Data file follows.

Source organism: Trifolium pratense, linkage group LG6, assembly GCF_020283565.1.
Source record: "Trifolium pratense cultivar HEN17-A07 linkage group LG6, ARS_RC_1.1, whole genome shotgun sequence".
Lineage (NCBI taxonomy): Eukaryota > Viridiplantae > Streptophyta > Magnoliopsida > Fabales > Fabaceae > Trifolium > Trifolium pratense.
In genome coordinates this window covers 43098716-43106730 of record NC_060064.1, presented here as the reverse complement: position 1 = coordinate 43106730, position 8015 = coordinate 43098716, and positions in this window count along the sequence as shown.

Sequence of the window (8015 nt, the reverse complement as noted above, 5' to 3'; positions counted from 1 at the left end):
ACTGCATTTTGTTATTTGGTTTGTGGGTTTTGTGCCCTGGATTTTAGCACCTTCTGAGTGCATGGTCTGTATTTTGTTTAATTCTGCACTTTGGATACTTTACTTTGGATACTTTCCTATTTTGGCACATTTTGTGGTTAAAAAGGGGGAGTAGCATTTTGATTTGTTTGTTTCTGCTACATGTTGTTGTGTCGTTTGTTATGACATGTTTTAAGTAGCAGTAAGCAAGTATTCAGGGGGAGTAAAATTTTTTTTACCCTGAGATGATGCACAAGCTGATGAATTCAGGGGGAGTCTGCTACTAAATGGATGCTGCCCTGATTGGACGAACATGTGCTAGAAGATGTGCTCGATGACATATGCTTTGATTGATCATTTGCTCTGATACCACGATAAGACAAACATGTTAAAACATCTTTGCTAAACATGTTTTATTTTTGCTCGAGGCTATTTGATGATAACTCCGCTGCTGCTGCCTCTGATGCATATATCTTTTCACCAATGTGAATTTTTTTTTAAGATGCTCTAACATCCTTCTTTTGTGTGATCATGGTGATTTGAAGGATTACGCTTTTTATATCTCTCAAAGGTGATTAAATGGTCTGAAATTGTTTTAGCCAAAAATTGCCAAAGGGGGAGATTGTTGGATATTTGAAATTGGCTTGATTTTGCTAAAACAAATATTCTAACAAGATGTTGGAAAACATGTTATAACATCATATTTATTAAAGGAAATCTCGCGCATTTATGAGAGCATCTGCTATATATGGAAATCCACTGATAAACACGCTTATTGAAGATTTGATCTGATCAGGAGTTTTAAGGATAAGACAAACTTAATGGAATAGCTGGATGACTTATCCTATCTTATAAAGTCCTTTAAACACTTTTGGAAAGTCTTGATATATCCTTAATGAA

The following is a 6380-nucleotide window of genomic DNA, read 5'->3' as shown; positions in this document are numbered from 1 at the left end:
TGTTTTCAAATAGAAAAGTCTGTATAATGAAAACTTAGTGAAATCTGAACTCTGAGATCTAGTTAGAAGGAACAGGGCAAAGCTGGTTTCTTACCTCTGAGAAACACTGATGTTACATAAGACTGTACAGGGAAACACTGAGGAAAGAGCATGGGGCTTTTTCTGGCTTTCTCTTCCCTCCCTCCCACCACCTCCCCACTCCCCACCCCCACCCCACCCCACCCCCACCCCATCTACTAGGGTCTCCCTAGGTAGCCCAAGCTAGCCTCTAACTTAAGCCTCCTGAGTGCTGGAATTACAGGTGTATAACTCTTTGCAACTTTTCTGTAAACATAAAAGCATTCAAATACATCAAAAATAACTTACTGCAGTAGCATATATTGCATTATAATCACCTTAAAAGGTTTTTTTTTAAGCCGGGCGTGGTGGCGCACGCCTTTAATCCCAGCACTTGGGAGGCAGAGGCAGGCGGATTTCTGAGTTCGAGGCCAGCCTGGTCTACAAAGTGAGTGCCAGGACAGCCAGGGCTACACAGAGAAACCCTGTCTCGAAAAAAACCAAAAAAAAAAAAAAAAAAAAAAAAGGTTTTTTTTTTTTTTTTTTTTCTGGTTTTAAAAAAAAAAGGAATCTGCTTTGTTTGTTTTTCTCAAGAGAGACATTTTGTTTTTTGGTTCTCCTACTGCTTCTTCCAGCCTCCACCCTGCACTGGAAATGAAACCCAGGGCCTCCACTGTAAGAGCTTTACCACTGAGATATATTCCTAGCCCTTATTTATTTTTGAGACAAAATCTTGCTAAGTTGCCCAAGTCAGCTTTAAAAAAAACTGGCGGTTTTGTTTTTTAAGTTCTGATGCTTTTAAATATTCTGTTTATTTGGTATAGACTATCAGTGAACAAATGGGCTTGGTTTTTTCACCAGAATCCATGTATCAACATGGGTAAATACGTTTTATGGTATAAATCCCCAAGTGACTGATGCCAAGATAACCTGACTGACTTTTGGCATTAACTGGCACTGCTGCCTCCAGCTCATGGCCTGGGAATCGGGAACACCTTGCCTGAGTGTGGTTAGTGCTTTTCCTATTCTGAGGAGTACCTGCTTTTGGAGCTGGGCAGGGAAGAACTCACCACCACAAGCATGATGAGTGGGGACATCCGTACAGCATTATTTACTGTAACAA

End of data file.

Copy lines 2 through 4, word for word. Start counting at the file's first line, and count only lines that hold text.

Source record: "Trifolium pratense cultivar HEN17-A07 linkage group LG6, ARS_RC_1.1, whole genome shotgun sequence".
Lineage (NCBI taxonomy): Eukaryota > Viridiplantae > Streptophyta > Magnoliopsida > Fabales > Fabaceae > Trifolium > Trifolium pratense.
In genome coordinates this window covers 43098716-43106730 of record NC_060064.1, presented here as the reverse complement: position 1 = coordinate 43106730, position 8015 = coordinate 43098716, and positions in this window count along the sequence as shown.